March 8, 2022
What will a coal phasedown mean for India?
By Swati D’Souza

Even a ‘phasedown’, which implies consolidation or reduction in the rate of coal consumption, will transform the country’s labor market and political economy

At COP26, many observers criticized India for driving a supposed ‘last minute’ change to the agreement text from ‘phasing out’ to ‘phasing down’ unabated coal power. For many, this signaled India’s unwillingness to take serious action on climate. But even a ‘phasedown’ of coal will transform India’s economy, political landscape and labor force. It’s important to understand the scope of these impacts in order to help India and other coal-reliant economies meet their net zero goals and manage the associated socioeconomic risks.

The coal industry has deep linkages to India’s socio-political landscape:

Coal dependency in India today mirrors – or even exceeds – that of the UK, Germany, and parts of the US in the early 1900s. The central and eastern coal-bearing regions suffer from the “resource curse”, causing functional, political, and cognitive lock-in. The strong socio-political linkage with the coal economy in these regions is exacerbated by the informal nature of the industry:

  • Official numbers in India understate the population reliant on the coal supply chain: Coal is central to the Indian economy, given its usage across power, sponge iron, steel, cement, and brickmaking. Conservative estimates suggest these sectors employ close to 13 million people, but this likely understates the reality, as more than 70% of jobs in the coal economy go to external contractors and are thus not reported in official coal sector statistics (Fig. 1). In road transport or brickmaking, the share of contractors is as high as 90%. In the coal mining industry and key consuming sectors, the number of contract jobs changes yearly based on production demand. All coal handling (and ash handling in power plants) and transportation activities are outsourced. And there is an informal economy run by local leaders on public land that borders coal mines which enables scavenging of charcoal and low-grade coal. No official estimates exist for the number of workers in this economy, but labor union representatives and local leaders peg it at close to 20 million in just one eastern state (Jharkhand).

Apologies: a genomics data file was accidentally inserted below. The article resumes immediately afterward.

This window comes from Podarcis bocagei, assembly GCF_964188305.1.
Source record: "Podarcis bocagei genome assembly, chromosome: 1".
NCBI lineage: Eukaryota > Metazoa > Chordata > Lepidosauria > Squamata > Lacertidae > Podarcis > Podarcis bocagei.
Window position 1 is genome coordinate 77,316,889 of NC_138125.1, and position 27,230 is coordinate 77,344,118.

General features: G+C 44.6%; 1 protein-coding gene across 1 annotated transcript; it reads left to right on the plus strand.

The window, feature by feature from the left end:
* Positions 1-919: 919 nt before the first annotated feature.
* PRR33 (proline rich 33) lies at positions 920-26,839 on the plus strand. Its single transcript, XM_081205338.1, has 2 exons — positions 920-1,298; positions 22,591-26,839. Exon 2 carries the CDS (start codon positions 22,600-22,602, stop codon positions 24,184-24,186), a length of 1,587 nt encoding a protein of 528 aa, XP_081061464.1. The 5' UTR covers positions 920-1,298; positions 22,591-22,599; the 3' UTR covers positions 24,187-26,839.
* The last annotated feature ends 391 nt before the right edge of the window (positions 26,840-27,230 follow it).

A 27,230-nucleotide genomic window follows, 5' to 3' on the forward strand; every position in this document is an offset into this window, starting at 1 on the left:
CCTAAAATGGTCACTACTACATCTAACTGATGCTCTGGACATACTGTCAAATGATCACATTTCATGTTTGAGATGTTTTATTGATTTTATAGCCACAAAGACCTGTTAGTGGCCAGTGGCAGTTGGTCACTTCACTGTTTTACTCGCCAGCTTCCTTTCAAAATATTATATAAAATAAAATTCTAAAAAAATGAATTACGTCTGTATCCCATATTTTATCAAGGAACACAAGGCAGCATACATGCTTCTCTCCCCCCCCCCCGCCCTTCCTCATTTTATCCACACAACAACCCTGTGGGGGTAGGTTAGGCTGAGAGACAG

• Poverty and low education levels drive dependency on informal labor markets: The prevalence of the informal economy throughout India has often been attributed to low education and skill levels. The latest national labor survey shows that while 78% of the entire labor force is literate, only 11% hold a university degree (predominantly men in urban areas). This is true in the coal and key consuming industries as well (Fig. 2). Most have not received any formal technical or vocational training.1,2 Formal on-the-job training by companies or unions may not include contract labor and depends on the strength of the union. Women fare worse as many of these jobs are part of the rural economy and socio-cultural practices make it difficult for women to compete alongside men.
  • Wages in coal-based industries beat the annual average income: Despite these issues, coal-reliant sectors generally pay higher than average wages. The average monthly household income from agriculture (which employs 42% of the population) is INR 8,337, while part-time wage laborers earn an average of INR 350/day. In comparison, workers in coal-related industries earn almost as much as regular salaried workers in urban India (average monthly income of INR 19,000) and significantly more than salaried employees in rural India (INR 13,000) (Fig. 3). This is despite the fact that, barring coal mining workers, contract labor in other coal-related sectors do not have social security benefits and generally have longer working hours with less pay than formal employees.